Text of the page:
A Brief History of Minecraft

Sorry for any formatting issues that might crop up below — this piece was originally published for The Trail, the University of Puget Sound’s student newspaper, from which I copy-pasted some articles for archiving purposes. Hence the newpaper-y tone and simplified view of the industry. My work for the paper might still be gathered here.

PS: Yes, I realize how painful my gushing praise seems in light of more recent ugliness. But I wrote it so here it is. 

Minecon Notch On Stage

At a convention in Las Vegas on Nov. 18 or 19, a Swedish game developer will announce the “release” of a game that has already sold nearly 4 million copies, earned a “big pile of awards” (developer’s words) and assembled a devout fanbase as dedicated to the game’s growth as its creators—Mojang’s Minecraft.

Minecraft is an indie, open-ended sandbox game that, in the humble words of the minecraft.net homepage, is “about placing blocks to build anything you can imagine.” Judging from the game’s astronomical success—in its cultural impact (particularly among geeks) and considering it has never been commercially advertised—digital building blocks must have some fundamental appeal.

Think Legos on a cosmic scale: players explore a randomly generated world of blocky mountains, forests, seas and caves, gathering resources and constructing tools to shape the world to their liking. Gameplay hinges on the simple mechanics of placing and removing cubes, an elegant concept that overlays the more complex tasks of tool-crafting, monster-slaying and structure-building.

All of this will sound like old news to fans. Minecraft has been attracting attention since its first release as an alpha test on May 19, 2009, but the November “MineCon” convention in Nevada will mark its first “official” release—ports to Xbox 360 and iPhone are also in the works. Since 2009 the game has grown into nothing less than an online phenomenon—forums and wikis offer exhaustive guides, tips and FAQs; discussion groups like the Reddit.com Minecraft forum (reddit.com/r/minecraft) see constant traffic and visits from the Mojang developers themselves; how-to videos, live-action parodies, merchandise and other pop-culture runoff crops up all over the web.

Minecraft might even make it to the silver screen: 2 Player Productions, responsible for the first season of PATV (a serial study of the folks behind webcomic mammoth Penny Arcade), is currently filming a documentary on Minecraft’s unique conception, reception and evolution, with a focus on the lead developer, Markus “Notch” Persson.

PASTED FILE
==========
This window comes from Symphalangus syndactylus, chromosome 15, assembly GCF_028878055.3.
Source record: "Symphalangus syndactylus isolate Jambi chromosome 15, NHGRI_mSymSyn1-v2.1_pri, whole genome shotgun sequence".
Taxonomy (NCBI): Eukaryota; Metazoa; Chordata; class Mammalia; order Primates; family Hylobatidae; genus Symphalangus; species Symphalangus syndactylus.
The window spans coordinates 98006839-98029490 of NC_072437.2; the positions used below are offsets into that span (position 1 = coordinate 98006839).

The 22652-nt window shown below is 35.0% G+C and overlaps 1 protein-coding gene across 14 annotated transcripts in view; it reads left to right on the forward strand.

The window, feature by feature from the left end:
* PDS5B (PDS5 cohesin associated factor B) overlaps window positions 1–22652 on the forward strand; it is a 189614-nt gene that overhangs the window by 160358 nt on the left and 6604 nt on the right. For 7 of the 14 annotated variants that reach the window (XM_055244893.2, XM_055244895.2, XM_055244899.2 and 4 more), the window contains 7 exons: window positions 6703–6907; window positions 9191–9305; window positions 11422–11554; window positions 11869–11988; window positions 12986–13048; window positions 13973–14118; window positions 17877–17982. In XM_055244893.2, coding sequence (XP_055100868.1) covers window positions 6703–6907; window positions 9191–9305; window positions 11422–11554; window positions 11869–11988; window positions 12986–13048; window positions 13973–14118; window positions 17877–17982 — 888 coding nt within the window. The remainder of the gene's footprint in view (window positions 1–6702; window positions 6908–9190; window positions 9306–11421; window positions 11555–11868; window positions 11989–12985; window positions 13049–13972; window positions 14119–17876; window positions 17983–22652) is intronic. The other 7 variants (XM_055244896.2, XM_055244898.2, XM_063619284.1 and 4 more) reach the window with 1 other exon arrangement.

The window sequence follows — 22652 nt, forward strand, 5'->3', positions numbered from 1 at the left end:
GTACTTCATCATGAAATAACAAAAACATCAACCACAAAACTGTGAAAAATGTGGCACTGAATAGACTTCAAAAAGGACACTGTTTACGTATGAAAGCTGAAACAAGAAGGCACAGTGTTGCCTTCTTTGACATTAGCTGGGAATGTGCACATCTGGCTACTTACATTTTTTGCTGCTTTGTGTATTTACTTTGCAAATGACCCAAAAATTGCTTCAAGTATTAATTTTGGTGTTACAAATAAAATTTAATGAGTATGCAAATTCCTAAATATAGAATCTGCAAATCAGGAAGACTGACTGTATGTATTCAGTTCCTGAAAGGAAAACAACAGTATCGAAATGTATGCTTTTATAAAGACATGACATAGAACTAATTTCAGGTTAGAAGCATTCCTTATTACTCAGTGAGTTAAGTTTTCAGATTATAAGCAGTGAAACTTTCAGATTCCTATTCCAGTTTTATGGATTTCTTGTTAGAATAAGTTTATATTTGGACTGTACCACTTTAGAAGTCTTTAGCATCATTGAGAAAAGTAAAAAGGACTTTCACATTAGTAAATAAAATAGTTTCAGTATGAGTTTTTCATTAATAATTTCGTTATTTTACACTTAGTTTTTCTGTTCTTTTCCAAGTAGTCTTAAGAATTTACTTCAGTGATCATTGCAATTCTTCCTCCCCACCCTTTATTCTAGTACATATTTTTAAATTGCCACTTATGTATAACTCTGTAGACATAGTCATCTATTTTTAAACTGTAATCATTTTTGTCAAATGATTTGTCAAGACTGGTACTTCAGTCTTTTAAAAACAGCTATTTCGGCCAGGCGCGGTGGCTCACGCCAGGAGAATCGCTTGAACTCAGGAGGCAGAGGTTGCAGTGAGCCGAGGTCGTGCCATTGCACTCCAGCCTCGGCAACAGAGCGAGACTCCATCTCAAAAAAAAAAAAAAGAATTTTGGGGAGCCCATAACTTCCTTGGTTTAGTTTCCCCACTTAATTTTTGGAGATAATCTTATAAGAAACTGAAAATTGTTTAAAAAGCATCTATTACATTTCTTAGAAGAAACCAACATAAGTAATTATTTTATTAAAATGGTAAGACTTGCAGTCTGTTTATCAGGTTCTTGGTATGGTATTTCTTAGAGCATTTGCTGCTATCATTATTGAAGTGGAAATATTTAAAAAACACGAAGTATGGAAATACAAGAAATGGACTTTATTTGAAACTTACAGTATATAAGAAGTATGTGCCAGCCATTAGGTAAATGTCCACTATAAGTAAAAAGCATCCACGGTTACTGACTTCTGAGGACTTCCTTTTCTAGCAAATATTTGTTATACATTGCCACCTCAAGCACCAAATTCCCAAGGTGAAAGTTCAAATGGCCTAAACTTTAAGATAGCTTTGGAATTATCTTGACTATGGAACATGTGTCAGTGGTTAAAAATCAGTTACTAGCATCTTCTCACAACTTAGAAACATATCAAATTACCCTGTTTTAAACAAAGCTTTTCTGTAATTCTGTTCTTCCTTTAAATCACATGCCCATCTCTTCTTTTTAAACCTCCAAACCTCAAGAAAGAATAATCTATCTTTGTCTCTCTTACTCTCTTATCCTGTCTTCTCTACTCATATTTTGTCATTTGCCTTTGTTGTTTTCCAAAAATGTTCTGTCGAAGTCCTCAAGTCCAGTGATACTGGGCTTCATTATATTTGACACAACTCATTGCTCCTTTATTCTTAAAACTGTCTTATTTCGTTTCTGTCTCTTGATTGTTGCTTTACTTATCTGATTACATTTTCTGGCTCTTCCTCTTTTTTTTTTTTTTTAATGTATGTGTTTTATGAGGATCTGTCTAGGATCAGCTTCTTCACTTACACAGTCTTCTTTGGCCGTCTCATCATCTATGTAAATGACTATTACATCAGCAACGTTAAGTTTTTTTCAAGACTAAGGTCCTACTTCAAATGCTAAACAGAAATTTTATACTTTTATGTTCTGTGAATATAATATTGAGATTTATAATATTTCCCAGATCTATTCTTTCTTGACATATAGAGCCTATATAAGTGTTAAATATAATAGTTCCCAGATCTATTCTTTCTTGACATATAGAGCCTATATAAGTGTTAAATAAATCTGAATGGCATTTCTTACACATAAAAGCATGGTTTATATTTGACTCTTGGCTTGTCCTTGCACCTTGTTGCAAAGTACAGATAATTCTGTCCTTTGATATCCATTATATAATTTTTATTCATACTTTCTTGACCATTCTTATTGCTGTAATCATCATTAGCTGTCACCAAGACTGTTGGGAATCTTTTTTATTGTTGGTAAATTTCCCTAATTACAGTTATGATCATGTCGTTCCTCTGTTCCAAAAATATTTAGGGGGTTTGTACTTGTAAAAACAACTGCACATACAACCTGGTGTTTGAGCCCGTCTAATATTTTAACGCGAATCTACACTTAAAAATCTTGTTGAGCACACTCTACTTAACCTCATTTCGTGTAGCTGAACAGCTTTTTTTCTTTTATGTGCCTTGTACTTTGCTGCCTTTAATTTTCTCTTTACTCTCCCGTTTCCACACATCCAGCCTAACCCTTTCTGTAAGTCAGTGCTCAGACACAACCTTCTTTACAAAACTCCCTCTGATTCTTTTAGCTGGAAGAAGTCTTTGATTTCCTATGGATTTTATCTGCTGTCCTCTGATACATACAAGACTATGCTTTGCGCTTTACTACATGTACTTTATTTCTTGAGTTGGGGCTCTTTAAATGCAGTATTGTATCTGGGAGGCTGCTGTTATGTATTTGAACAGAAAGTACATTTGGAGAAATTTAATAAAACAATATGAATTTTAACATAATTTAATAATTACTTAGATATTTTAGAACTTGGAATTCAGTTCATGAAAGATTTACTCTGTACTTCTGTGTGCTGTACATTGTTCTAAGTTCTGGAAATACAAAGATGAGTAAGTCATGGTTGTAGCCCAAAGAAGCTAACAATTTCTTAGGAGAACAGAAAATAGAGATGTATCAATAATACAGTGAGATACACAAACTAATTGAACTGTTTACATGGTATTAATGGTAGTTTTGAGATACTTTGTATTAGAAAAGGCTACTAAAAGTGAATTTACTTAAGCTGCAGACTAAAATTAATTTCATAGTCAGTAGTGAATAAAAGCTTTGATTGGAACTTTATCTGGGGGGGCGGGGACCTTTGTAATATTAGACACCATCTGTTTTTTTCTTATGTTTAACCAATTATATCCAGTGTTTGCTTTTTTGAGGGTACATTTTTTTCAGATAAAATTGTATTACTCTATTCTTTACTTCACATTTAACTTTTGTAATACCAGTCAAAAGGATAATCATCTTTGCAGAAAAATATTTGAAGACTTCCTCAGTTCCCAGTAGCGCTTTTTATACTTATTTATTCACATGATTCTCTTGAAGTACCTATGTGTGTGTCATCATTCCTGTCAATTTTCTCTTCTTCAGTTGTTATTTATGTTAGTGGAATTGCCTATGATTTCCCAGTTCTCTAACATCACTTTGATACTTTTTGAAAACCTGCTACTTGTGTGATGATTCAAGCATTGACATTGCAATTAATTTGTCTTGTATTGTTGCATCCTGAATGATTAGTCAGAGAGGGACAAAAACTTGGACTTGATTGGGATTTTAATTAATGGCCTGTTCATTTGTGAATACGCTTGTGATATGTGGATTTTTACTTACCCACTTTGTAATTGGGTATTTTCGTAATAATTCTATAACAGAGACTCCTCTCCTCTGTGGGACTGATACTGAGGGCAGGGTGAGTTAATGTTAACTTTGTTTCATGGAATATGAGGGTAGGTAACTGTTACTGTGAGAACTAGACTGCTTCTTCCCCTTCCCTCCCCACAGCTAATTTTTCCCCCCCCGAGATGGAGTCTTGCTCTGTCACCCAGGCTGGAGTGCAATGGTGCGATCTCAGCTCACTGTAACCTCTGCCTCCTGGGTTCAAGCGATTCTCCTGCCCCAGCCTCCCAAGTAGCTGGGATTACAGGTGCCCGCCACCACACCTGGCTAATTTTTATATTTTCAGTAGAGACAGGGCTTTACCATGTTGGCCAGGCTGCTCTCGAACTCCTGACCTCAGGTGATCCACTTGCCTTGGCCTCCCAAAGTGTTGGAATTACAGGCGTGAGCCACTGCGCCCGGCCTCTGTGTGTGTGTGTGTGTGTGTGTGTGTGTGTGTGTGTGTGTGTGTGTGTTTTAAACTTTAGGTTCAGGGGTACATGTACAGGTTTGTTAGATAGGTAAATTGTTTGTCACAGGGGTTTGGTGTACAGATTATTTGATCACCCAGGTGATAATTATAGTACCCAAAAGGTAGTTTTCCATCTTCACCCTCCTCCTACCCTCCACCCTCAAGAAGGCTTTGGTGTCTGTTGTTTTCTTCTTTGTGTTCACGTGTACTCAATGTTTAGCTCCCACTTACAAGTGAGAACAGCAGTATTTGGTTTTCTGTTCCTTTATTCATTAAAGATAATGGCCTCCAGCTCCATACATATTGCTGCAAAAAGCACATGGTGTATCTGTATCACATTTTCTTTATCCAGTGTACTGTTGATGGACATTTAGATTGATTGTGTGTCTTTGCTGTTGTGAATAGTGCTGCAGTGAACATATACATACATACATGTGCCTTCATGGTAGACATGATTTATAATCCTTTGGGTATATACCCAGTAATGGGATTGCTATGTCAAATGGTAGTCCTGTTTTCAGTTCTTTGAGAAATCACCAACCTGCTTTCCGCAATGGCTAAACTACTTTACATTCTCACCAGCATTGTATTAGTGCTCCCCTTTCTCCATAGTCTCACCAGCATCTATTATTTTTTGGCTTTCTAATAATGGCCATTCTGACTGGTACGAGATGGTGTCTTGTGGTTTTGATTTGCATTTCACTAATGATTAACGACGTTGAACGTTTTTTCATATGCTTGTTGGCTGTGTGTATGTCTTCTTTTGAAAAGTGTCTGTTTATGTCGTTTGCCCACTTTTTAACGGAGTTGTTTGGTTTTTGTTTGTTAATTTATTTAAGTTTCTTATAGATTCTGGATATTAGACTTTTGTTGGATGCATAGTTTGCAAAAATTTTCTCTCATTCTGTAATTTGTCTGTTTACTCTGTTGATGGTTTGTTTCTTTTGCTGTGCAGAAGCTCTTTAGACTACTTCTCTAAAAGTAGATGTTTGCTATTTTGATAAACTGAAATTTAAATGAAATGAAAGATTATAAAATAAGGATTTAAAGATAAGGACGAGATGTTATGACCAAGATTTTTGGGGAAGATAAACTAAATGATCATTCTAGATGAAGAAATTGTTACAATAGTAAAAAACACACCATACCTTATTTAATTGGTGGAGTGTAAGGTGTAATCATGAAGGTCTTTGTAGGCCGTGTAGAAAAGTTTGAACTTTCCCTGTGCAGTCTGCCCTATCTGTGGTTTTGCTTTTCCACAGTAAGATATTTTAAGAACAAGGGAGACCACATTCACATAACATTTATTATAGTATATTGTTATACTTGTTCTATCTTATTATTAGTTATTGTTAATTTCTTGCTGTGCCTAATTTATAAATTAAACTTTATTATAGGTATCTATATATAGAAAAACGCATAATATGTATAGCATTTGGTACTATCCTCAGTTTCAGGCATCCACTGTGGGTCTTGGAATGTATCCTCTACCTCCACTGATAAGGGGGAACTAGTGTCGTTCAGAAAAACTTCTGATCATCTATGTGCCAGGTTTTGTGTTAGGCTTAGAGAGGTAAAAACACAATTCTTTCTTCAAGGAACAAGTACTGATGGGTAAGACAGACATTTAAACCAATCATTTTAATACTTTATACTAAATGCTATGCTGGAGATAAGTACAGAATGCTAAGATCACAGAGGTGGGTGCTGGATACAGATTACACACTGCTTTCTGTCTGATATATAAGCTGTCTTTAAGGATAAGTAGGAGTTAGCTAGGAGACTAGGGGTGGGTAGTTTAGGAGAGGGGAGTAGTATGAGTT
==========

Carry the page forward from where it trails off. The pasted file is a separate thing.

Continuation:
Persson is something of a celebrity in the gaming community. Contact with “Notch” is treasured by devotees, but not at all rare: Persson makes an effort to reach out to his fans, and it is this communication that sets him and his game apart. In fact, the popularity of Minecraft is arguably a victory for Mojang’s brilliantly progressive relationship with players.

That is, there actually is a relationship—a dynamic, ongoing dialogue between creator and consumer with an inherent flexibility that commercial titles cannot hope to reproduce, titles whose only hope of improvement lies in separately released sequels or overpriced downloadable content (the infamous DLC).

Mojang, on the other hand, draws inspiration, feedback, improvements, and as a result, loyalty from the online Minecraft community—the game is frequently updated, and player-suggested features are often included.

Mojang’s formula is not just satisfying for their players. Persson estimated revenue at around $33 million in April, but considering that total purchases of Minecraft have flown from one million in January to almost four million today (watch the total grow in real time at minecraft.net) and given that the game’s price has spiked as its “official” release looms, Mojang’s profits might have doubled  since then: an enormous success, particularly for an indie game.

Digital distribution has managed to change the marketing of games, but not development itself, and so the success of Mojang’s unconventional business model represents a promising paradigm shift, or, if nothing else, a thumb-of-the-nose to draconian distribution practices that can disenfranchise consumers. (Digital Rights Management comes to mind.)

Granted, it’s unlikely that any indie game will achieve the cult status that Minecraft”has built (crafted?) for itself, but Mojang has nevertheless paved the way for more player-driven approaches to game development, and now, as with Minecraft itself, the possibilities are endless.

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